How to take a study break: 6 tips for managing your study time
It doesn’t matter how old you are or how much experience you have; I don’t think anyone should try to focus on their work or studies for more than an hour and a half without taking a break.
Also, this is on the more lengthy side. Before taking a break, the average person should limit their time spent doing homework or studying to between forty-five and sixty minutes at a stretch.
The Pomodoro Technique involves working or studying for a predetermined amount of time, typically 25 minutes, followed by a brief rest that is prearranged (5 minutes). It is necessary to keep repeating these intervals until the assignment is finished. This is a structured time management technique that works particularly well for persons who suffer from ADHD or who are easily distracted in general.
Even if you aren’t using the Pomodoro Technique, I strongly recommend that you schedule a break from your studying and set a timer for it every 45–60 minutes.
Six study-break strategies that save time and brain power
When we stop what we’re doing to study (or do our homework or take a break at work), we inherently disrupt our “flow.” Even a brief break of five minutes can be enough time for us to forget where we were up to in our job before we stop for the break. If you ask me, this is counterproductive, and it drives me crazy at the same time.
What is the answer? Acquire the skills necessary to take study breaks in the appropriate manner. The course of least resistance. The logic behind it all.
You may ensure that you are taking productive breaks from studying by employing the following extremely basic tactics and that you are able to return to your work in a smooth manner after each break you take by following these strategies.
1. Create a schedule for your study breaks in advance. Managing the time you spend studying and/or working requires managing your breaks; therefore, you should figure out the time you will spend on breaks before you start learning. You may decide to stop working after a predetermined amount of time, such as forty-five minutes, or you could make it a point to cease working at a predetermined moment in your study or work session (like after reading Chapter 12).
When you sit down to work, you ought to be aware of how much time you have left to complete the task at hand before taking a break. Yes, this is beneficial for your level of productivity; however, it also makes better use of your brain space.
2. Take breaks at the logically occurring checkpoints. If you had intended to work for forty-five minutes, but you still had one more page to read when your timer went off (you are using a timer, right?! ), then it makes sense to just keep going for one more page rather than stopping early. Don’t just pause in the middle of your sentence because the timer just went off.
3. You should come up with a rough plan for how you’re going to spend your break. Depending on what you consider to be “work,” you will most likely require a different kind of break. If you have just spent the past half an hour staring at a screen, then I strongly advise you to refrain from staring at a screen (I’m looking at you, Instagram) when you are taking your break. If, on the other hand, you just spent the last hour reading and annotating a textbook, you could feel justified in taking a break to check your social media accounts. Regardless, you should have a broad idea of what you intend to accomplish during your break so that you don’t spend the better part of your break time arranging what it is that you intend to do during your break time…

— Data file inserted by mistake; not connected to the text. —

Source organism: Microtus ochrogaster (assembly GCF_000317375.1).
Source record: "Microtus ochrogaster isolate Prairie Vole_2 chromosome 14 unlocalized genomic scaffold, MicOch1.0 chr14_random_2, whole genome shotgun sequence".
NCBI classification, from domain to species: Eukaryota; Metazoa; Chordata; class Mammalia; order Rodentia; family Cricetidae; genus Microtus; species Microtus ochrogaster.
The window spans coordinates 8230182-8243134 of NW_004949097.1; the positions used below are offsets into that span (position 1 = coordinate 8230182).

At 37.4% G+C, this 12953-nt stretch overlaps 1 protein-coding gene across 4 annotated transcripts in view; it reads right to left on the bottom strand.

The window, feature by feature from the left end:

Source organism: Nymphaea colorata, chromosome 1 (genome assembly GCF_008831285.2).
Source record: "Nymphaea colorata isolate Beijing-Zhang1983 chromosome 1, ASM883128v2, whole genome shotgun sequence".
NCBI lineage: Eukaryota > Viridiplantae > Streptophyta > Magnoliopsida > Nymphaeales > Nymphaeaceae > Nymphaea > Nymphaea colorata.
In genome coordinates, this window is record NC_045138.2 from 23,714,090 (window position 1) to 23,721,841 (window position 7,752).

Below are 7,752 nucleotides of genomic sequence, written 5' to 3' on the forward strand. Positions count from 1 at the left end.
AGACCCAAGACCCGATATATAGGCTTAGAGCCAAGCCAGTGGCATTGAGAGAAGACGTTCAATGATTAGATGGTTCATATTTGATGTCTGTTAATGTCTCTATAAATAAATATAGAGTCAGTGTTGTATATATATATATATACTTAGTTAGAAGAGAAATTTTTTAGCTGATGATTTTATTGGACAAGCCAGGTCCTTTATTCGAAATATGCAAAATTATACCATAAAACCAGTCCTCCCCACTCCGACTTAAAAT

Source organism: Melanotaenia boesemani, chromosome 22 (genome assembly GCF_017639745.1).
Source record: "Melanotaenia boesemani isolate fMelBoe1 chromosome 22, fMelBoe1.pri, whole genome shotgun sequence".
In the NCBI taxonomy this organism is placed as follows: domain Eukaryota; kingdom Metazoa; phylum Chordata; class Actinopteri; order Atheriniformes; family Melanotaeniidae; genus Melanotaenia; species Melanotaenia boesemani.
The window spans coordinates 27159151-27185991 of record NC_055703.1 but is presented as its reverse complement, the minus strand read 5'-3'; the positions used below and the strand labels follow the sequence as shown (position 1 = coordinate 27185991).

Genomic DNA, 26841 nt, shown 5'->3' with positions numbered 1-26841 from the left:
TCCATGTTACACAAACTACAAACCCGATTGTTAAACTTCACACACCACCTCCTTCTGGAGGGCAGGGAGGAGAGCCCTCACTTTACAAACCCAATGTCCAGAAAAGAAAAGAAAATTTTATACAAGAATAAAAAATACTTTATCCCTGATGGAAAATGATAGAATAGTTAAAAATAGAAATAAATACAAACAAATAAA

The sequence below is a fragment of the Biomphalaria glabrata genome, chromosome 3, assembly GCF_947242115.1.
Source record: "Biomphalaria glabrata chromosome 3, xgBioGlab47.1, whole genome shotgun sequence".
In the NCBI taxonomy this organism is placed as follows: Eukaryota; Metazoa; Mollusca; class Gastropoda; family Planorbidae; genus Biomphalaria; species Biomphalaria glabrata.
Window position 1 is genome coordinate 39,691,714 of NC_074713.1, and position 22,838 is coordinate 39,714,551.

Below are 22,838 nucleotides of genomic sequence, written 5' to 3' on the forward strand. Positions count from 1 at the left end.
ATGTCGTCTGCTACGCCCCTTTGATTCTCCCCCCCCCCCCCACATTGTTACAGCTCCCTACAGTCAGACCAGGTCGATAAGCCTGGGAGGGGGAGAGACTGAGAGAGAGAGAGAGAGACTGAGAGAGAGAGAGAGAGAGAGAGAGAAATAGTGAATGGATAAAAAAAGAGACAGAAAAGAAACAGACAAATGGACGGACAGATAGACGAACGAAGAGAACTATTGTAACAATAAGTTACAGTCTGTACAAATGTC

4. Make a note of your current situation for yourself. Before you get up to take your break (which reminds me to remind you that you should most certainly get up when you take a break), write yourself a Status Note so that you can remember where you left off and what you need to do when you get back to work. I’m reminding you of this because it reminds me to remind you that you should get up when you take a break. Even if you claim that you won’t forget this knowledge, you should nevertheless write it down just in case. Don’t expect yourself to remember it. Don’t try to impress anyone; post-it notes were created specifically for situations like this one. (Maybe. It looks promising.)
5. Limit your study break time. You should set a specific end time for your break; otherwise, it might become an indefinite pause, which might lead to an extended session of binge-watching on Netflix… just saying.
How long you stay away from your work or studies relies on who you are, how you work, what you’re doing, how much time you have available in your calendar and approximately 27 other aspects of your life. Your amount of time spent working should, to some extent, influence the length of your breaks. To put it another way, the more hours you put in at work, the longer breaks you will be able to take.
6. Get ready for what will happen after the break before the break. Make sure that your workspace has everything you’ll need when you get back from your break before you leave it to go take a break. If you are going to be switching duties after your break, prepare the new materials you will need, open the appropriate papers and/or websites, and so on so that you can get back to work as quickly and efficiently as possible when you return.
You have to take a small break
from your work every once in a while, regardless of how conscientious or enthusiastic you are about it. It is beneficial to your productivity, as well as your motivation and mental stamina, to take a short break every so often in order to reset your bearings. But with that said, don’t wing it. Don’t just stop studying whenever you feel like it; schedule your breaks.
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